We don't see misuse of NYCTA MetroCard charges very often, but the Court of Appeals decided such a case today in People v Hightower (#223 decided December 23, 2011). What makes the case applicable to us is that the defendant pled guilty to Petit Larceny, and a unanimous Court of Appeals dismissed the charges because the accusatory was jurisdictionally defective.
Hightower was charged with three charges, PL and two relating to the specific activity (swiping an unlimited MetroCard and accepting money for allowing another person to ride the subway). As I said, he pled to PL, so the fact that the other charges were perfectly well established by the accusatory was irrelevant. The prosecution claimed that Hightower had stolen the (unknown amount of) money which he obtained for use of the card. The Court of Appeals ruled that this money was never owned by the NYC Transit Authority. What is important for our purposes is not the discussion of when an agency becomes owner of the currency, but what failures in a misdemeanor accusatory will render it jurisdictionally defective.
"In People v Dreyden (15 NY3d 100, 103 ), we recognized two broad categories of defects to be used as guideposts in determining whether an accusatory instrument is jurisdictionally flawed: "[t]he distinction between jurisdictional and nonjurisdictional defects 'is between defects implicating the integrity of the process . . . and less fundamental flaws, such as evidentiary or technical matters'" (quoting People v Hansen 95 NY2d 227, 231 ) and we find that the violation of the reasonable cause requirement (as set forth in CPL 100.40 [b]) here falls into the first category.
In order for the reasonable cause standard to be met, the factual portion of the accusatory instrument must describe conduct that constitutes the crime charged. Although the information in this case described the events with enough clarity to provide reasonable cause that defendant was engaged in the unlawful sale of NYCTA services and providing unlawful access to NYCTA services, we hold that it was jurisdictionally defective as to the crime of which defendant was actually convicted -- petit larceny."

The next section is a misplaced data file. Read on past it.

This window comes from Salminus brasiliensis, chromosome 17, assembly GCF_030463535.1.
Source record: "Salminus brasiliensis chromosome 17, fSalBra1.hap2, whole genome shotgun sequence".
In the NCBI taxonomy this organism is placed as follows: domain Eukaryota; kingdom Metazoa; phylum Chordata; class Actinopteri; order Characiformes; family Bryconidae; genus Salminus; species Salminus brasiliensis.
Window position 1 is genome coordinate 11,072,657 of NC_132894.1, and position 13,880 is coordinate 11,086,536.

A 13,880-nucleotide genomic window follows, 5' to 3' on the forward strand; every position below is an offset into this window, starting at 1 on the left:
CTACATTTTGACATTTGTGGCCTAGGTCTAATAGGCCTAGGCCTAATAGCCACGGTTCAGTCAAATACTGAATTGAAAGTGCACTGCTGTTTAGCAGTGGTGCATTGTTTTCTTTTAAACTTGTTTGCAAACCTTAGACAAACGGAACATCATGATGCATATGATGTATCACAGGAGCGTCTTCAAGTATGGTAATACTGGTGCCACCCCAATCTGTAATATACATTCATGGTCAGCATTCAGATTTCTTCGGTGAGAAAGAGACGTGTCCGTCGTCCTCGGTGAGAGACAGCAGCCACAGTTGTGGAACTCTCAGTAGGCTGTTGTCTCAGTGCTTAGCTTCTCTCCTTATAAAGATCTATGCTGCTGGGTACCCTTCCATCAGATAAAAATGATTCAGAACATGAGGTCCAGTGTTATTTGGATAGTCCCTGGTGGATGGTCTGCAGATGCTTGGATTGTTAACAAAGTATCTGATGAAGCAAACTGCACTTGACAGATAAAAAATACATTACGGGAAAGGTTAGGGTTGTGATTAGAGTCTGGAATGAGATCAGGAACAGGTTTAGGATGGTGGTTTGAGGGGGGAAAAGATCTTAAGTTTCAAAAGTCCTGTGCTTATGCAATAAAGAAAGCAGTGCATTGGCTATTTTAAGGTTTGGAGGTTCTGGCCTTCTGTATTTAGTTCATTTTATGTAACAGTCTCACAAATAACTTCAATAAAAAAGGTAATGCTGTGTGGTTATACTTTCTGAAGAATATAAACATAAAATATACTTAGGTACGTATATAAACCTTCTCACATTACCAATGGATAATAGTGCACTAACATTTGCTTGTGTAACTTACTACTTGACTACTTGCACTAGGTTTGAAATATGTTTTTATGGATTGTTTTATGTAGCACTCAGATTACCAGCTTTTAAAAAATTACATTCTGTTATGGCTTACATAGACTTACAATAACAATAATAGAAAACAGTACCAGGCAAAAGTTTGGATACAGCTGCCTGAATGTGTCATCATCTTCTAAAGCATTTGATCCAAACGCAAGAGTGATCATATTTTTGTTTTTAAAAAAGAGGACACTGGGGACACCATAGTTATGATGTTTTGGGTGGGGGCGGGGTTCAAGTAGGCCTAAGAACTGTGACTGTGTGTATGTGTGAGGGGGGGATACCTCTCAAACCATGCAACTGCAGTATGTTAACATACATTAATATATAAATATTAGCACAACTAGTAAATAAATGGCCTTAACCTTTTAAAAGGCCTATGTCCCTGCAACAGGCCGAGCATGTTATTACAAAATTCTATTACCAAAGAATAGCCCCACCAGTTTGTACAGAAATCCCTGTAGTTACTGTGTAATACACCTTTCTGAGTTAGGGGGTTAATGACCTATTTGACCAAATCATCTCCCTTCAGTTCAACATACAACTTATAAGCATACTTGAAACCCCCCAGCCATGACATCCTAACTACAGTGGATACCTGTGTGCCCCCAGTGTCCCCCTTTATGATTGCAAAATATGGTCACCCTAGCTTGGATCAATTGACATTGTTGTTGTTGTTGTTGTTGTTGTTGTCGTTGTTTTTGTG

100.40(4)(b) provides in turn "(b) The allegations of the factual part of such accusatory instrument and/or any supporting depositions which may accompany it, provide reasonable cause to believe that the defendant committed the offense charged in the accusatory part of such instrument."
Read together, these two provisions strike me as broad enough to be generally applicable to all failures of the accusatory to substantiate the charge against the defendant, except perhaps when the failure can be deemed "technical". My opinion: few things are going to be more technical than the issue of who owns the money a defendant collects for allowing someone to use his MetroCard. So if that's not technical, most of your cases will not be, either.
This is not a new rule of law, but it is a common occurrence, and so worth keeping in mind. This is especially true for two reasons. First, the defendant pled to PL, which normally vitiates any complaints about sufficiency, and the charges were nonetheless dismissed on appeal. That's a strong rule. Second, because the defendant had already served his time, the charges were dismissed outright. That's a pretty good result for reading the accusatory carefully.